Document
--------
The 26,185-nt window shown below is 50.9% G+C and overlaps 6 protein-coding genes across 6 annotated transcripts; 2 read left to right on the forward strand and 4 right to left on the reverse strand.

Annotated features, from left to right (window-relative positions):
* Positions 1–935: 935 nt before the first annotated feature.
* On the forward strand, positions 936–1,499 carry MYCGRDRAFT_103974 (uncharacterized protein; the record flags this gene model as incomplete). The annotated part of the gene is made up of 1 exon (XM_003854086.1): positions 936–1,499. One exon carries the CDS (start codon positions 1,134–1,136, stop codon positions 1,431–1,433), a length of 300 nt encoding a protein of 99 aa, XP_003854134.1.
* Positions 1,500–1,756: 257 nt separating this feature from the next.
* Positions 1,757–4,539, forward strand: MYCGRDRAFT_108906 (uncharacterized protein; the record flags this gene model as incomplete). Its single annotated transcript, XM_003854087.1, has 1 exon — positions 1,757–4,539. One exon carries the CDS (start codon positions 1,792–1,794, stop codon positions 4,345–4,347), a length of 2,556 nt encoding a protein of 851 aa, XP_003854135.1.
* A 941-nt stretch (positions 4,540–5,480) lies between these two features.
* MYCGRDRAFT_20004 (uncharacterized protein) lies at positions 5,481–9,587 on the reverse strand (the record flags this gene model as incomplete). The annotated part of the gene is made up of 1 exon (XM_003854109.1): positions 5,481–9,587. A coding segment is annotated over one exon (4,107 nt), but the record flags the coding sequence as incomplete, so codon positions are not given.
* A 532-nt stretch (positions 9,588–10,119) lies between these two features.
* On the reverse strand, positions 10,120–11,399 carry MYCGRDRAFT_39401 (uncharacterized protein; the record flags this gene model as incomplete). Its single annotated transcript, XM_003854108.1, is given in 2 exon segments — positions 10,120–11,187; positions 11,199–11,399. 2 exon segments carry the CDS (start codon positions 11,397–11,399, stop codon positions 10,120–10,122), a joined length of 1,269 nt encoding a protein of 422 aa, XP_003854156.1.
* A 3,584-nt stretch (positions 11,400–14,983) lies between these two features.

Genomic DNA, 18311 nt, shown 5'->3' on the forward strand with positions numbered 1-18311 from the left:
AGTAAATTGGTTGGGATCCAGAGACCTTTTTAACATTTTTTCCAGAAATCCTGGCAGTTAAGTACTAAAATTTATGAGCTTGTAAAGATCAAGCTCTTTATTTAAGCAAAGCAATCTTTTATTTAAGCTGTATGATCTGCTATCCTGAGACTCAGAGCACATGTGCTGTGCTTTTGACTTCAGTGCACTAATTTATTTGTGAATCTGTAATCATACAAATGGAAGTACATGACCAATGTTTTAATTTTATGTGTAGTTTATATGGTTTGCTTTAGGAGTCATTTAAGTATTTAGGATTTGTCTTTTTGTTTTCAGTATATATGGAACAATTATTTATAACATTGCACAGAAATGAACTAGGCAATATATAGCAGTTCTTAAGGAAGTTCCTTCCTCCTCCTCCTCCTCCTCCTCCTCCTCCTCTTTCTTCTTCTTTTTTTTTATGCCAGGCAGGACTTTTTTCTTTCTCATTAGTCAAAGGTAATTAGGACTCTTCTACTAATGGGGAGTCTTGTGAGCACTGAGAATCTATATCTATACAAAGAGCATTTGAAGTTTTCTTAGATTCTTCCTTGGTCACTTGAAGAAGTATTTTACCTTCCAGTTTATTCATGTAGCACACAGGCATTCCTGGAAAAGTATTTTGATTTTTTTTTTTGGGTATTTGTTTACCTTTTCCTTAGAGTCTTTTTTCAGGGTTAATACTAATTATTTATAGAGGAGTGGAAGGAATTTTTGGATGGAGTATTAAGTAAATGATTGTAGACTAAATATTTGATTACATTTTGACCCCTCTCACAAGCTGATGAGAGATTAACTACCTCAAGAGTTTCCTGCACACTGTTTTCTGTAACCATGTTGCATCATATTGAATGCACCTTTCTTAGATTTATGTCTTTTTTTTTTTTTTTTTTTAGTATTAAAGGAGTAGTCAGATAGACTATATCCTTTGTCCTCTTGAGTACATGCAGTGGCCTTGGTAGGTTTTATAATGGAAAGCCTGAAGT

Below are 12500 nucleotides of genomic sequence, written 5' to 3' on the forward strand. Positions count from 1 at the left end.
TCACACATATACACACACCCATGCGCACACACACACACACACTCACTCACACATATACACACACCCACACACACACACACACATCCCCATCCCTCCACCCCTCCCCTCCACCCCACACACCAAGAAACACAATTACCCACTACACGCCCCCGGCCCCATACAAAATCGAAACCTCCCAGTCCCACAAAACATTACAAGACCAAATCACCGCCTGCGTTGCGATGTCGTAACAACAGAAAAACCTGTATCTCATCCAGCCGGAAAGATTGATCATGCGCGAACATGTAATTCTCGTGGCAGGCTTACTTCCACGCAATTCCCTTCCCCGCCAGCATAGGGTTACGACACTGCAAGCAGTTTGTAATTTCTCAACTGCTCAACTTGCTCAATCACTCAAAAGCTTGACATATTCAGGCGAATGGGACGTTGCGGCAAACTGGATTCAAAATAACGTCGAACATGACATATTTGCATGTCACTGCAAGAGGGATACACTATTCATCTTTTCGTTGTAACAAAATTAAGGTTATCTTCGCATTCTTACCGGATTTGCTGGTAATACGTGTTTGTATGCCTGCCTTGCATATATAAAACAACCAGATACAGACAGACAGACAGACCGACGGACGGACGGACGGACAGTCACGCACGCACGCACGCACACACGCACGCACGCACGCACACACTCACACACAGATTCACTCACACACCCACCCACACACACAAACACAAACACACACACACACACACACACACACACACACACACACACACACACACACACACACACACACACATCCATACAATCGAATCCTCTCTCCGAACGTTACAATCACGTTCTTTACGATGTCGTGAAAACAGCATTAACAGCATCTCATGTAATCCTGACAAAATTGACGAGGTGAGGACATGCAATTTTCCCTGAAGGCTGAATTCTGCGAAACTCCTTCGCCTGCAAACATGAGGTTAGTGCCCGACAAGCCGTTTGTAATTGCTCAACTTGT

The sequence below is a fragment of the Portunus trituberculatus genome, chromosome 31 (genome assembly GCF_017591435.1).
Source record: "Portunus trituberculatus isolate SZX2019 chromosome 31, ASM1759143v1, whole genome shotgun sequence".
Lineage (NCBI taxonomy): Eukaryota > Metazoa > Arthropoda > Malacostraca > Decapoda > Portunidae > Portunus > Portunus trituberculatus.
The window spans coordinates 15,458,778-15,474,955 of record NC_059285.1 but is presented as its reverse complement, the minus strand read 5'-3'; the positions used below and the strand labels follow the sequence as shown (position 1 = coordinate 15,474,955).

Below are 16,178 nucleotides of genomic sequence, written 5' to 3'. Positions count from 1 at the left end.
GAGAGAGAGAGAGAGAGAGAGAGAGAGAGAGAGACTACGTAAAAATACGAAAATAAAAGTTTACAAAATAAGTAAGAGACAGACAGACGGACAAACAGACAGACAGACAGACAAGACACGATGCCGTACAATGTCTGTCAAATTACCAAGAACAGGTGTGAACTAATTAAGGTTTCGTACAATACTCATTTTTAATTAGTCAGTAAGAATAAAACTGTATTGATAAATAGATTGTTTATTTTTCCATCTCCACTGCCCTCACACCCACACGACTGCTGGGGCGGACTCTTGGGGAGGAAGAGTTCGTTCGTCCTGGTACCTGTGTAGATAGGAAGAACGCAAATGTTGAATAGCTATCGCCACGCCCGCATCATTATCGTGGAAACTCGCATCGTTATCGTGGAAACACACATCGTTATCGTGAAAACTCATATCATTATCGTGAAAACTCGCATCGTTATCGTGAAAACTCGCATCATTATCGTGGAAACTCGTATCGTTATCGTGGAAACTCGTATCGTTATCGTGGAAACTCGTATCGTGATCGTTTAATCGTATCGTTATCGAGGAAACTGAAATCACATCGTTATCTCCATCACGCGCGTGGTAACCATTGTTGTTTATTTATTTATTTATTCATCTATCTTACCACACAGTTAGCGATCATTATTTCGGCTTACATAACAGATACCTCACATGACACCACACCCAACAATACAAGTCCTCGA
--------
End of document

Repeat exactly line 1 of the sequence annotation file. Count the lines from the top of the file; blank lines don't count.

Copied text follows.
The 26,185-nt window shown below is 50.9% G+C and overlaps 6 protein-coding genes across 6 annotated transcripts; 2 read left to right on the forward strand and 4 right to left on the reverse strand.